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Effects of Interferone Therapy for Chronic Hepatitis C Virus Infection on Thyroid Functions in Egyptian Patients

Mohamed Helaly*, Gamal Shiha, Mohamed Yakoot and Ibrahim Abdel Aal

Faculty of Medicine, Mansoura University, Egypt

*Corresponding Author:
Mohamed Helaly
Faculty of Medicine, Mansoura University, Egypt
E-mail: [email protected]
 

Abstract

Chronic hepatitis C virus infection (HCV) is a common health problem. Before the advent of the direct acting anti-viral treatment, the only approved treatment of HCV was the combined Interferone α (INF-α) and ribavirin. Unfortunately, INF-α had a limited success rate and many side effects including thyroid dysfunction in the form of hypothyroidism, hyperthyroidism or silent auto-antibodies production. This study was done on 60 patients (42 males and 18 females) with HCV –related chronic hepatitis receiving treatment in the form of combined pegylated Interferone and ribavirin with a mean age of 46.37 ± 12.97 years, and 24 age and sex matched healthy controls. Thyroid function tests and serum chemokine 10 (IP 10) were done for all patients before starting treatment, after 6 months and after one year. We found that IP 10 level was higher in patients than control subjects, and it progressively increasing during treatment. On the other hand, thyroid stimulating hormone (TSH) level tended to decrease during treatment.

Keywords

Chronic hepatitis C virus, Interferone, Thyroid functions

Introduction

Egypt has the highest prevalence rate of HCV infection in the world, making it the most challenging public health problem facing the country. Studies have showed that 4.7% of the Egyptian population carries HCV antibodies and 9.8% have an active infection[1]. Liver mortality in Egypt reached 40,000 per year making 10% of total mortality, and comes second after heart diseases[2]. Thyroid dysfunction represents one of the commonest endocrine manifestations of chronic hepatitis C infection (HCV), exacerbated by Interferone based treatments. Changes in thyroid function are common side effects occurring during antiviral therapy with Interferone alpha (INF-α). In this way, the spectrum of thyroid diseases ranges from the production of isolated anti-thyroid antibodies to dysfunction such as hypothyroidism, Graves’ disease (GD), and destructive thyroiditis[3]. The issue of INF-α related thyroid dysfunction has been widely investigated in patients with HCV hepatitis. Despite previous studies reporting that the risk for developing thyroid dysfunction during INF- α therapy that the risk for developing thyroid dysfunction during INF-α therapy is closely related with mixed HCV genotype infection and lower HCV RNA levels, female gender, pretreatment positivity for thyroid antibodies (particularly thyroid peroxidase (TPO) Ab) and a hypoechoic pattern of the thyroid gland at ultrasound, none of the above features has enough specificity and sensitivity to reliably predict the occurrence of thyroid dysfunction[4].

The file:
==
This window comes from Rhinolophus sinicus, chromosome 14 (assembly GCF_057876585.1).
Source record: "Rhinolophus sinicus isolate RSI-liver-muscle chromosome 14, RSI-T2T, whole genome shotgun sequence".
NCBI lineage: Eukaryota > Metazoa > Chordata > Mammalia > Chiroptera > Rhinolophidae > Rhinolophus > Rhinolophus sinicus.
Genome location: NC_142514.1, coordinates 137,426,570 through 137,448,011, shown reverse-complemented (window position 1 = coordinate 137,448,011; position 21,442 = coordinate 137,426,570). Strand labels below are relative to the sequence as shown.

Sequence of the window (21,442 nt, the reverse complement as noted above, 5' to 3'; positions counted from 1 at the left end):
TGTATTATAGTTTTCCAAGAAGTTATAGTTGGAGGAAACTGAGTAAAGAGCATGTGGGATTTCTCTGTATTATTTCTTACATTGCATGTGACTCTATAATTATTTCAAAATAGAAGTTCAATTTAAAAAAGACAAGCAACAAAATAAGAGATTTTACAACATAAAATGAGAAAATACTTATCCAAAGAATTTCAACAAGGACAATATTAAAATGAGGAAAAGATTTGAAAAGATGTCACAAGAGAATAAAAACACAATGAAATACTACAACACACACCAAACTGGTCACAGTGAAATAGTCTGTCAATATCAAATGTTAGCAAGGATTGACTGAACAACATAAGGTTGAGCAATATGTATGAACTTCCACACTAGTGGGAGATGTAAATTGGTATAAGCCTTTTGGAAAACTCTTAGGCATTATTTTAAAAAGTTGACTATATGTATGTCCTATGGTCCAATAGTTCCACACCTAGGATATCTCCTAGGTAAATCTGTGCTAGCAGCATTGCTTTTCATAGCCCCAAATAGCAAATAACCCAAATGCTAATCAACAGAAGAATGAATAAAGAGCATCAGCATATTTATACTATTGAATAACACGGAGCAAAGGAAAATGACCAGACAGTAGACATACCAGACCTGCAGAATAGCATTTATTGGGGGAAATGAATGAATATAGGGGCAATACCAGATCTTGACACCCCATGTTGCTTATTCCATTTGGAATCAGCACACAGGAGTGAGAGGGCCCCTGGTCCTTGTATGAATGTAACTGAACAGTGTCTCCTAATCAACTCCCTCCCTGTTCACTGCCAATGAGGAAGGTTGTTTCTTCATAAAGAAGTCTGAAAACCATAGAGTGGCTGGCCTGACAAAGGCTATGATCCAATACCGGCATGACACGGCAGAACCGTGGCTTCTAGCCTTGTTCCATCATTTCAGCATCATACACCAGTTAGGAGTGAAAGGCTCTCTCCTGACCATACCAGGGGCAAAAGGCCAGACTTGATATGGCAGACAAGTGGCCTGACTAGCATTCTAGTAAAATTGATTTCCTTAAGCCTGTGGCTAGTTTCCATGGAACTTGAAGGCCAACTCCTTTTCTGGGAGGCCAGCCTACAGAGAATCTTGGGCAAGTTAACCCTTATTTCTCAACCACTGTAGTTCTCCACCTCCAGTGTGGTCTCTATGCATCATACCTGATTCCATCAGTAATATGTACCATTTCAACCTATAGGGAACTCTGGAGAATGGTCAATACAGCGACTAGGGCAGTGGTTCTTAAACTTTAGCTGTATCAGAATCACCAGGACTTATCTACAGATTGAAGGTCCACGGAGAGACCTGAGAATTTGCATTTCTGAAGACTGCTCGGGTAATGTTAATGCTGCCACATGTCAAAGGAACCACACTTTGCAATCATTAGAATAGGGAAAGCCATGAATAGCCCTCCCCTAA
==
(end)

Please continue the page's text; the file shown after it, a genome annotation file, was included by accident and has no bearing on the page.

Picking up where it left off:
Aim of the work

Is to evaluate thyroid functions in patients with chronic hepatitis C virus (HCV) infection before, during and after combined Interferone alpha and ribavirin therapy.

Subjects and Methods

This observational, prospective and longitudinal study was carried out on 60 patients (42 males and 18 females) with HCV related chronic hepatitis receiving treatment in the form of combined pegylated Interferone and ribavirin with a mean age of 46.37 ± 12.97 years, and 24 age and sex matched healthy controls.

All patients received a course of IFN-α at doses 180 μg once weekly s.c. for one year. Patients were selected from a population of chronic HCV patients treated with combined recombinant IFN-α at the outpatient clinic of hepatology – Specialized Medical Hospital – Mansoura University.

This study was done before the advent of new direct anti-viral drugs[5]. All patients were treated according to the previous national Egyptian guidelines using approved drugs during that time including Interferone, ribavirin6.

Exclusion criteria

We exclude patients with evident thyroid disorders before treatment, patients with HIV, hepatitis B virus co-infection, and patients with past history of thyroid disorders.

All patients were subjected to full explanation about the study design and explained to all participants, and an informed written consent was obtained at study entry and approved by Mansoura Faculty of medicine ethical committee. This study was conducted during the period between November 2013 till November 2014 with regular follow up till the end of therapy.

All patients were subjected to full history taking with stress upon symptoms related to chronic liver disease (e.g. abdominal enlargement, jaundice, edema lower limbs) and symptoms related to thyroid dysfunction (such as sweating, weight gain or loss, palpitation.). All patients were subjected to complete clinical examination with stress upon body mass index (BMI), thyroid examination, abdominal and other systems examination. All patients were subjected to the following laboratory tests: complete blood count (CBC), liver function tests, kidney function tests, polymerase chain reaction (PCR) for HCV RNA quantitative testing via agarose gel electrophoresis, thyroid releasing hormone (TSH), and serum chemokine ligand 10 (CXCL) measurement by a quantitative sandwich immunoassay.